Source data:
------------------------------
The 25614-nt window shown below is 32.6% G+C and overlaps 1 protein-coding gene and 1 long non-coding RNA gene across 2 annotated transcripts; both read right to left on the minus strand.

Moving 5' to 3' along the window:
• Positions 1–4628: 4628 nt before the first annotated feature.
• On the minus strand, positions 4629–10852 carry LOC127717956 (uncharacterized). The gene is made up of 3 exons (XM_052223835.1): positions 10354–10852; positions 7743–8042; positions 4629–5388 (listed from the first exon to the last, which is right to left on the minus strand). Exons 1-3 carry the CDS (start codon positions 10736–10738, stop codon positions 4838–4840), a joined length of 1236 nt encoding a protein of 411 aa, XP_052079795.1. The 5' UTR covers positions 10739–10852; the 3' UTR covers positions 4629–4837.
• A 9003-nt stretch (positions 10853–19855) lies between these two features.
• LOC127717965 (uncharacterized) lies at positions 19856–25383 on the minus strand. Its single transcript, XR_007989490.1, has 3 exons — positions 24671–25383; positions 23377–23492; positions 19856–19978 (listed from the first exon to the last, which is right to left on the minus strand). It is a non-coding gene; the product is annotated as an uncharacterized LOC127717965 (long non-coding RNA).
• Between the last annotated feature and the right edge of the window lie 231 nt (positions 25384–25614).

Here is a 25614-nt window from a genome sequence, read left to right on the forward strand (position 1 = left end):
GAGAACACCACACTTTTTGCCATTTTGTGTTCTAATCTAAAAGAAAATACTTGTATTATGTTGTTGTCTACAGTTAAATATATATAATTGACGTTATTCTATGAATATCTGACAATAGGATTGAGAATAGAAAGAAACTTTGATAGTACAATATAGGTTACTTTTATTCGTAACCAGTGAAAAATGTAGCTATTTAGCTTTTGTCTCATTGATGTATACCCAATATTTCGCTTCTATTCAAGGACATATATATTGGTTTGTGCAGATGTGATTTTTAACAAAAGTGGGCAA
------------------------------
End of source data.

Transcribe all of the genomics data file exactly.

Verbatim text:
The 25614-nt window shown below is 32.6% G+C and overlaps 1 protein-coding gene and 1 long non-coding RNA gene across 2 annotated transcripts; both read right to left on the minus strand.

Moving 5' to 3' along the window:
• Positions 1–4628: 4628 nt before the first annotated feature.
• On the minus strand, positions 4629–10852 carry LOC127717956 (uncharacterized). The gene is made up of 3 exons (XM_052223835.1): positions 10354–10852; positions 7743–8042; positions 4629–5388 (listed from the first exon to the last, which is right to left on the minus strand). Exons 1-3 carry the CDS (start codon positions 10736–10738, stop codon positions 4838–4840), a joined length of 1236 nt encoding a protein of 411 aa, XP_052079795.1. The 5' UTR covers positions 10739–10852; the 3' UTR covers positions 4629–4837.
• A 9003-nt stretch (positions 10853–19855) lies between these two features.
• LOC127717965 (uncharacterized) lies at positions 19856–25383 on the minus strand. Its single transcript, XR_007989490.1, has 3 exons — positions 24671–25383; positions 23377–23492; positions 19856–19978 (listed from the first exon to the last, which is right to left on the minus strand). It is a non-coding gene; the product is annotated as an uncharacterized LOC127717965 (long non-coding RNA).
• Between the last annotated feature and the right edge of the window lie 231 nt (positions 25384–25614).

Here is a 25614-nt window from a genome sequence, read left to right on the forward strand (position 1 = left end):
GAGAACACCACACTTTTTGCCATTTTGTGTTCTAATCTAAAAGAAAATACTTGTATTATGTTGTTGTCTACAGTTAAATATATATAATTGACGTTATTCTATGAATATCTGACAATAGGATTGAGAATAGAAAGAAACTTTGATAGTACAATATAGGTTACTTTTATTCGTAACCAGTGAAAAATGTAGCTATTTAGCTTTTGTCTCATTGATGTATACCCAATATTTCGCTTCTATTCAAGGACATATATATTGGTTTGTGCAGATGTGATTTTTAACAAAAGTGGGCAA